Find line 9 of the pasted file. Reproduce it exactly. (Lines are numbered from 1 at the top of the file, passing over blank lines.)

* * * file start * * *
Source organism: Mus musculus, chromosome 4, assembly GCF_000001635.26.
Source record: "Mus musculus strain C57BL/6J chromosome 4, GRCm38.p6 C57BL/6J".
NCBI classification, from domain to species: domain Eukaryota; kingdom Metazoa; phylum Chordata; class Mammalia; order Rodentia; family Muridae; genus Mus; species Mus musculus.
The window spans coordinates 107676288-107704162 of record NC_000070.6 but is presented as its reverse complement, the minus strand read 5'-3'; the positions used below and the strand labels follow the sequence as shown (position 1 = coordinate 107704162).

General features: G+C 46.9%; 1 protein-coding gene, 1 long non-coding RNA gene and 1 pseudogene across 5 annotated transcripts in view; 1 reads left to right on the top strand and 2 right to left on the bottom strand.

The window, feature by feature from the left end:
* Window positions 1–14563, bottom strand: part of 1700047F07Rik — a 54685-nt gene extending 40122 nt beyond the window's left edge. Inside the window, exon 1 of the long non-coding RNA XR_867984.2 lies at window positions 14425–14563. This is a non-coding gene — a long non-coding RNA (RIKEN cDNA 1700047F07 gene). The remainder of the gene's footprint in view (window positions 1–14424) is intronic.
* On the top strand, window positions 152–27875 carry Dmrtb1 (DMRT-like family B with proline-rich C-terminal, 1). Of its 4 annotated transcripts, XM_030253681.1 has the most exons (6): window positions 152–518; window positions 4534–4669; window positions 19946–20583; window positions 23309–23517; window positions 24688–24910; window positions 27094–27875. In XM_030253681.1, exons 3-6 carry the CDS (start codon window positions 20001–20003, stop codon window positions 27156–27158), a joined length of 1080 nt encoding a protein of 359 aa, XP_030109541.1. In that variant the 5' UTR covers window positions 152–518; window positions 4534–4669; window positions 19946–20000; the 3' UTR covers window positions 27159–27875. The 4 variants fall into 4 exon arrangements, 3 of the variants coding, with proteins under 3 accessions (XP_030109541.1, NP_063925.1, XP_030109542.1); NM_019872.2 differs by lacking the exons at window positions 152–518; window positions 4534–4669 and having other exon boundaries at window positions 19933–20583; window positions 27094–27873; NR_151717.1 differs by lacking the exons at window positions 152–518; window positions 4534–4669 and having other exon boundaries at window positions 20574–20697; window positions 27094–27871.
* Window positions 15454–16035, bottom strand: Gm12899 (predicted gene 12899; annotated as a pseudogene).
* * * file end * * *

* Window positions 15454–16035, bottom strand: Gm12899 (predicted gene 12899; annotated as a pseudogene).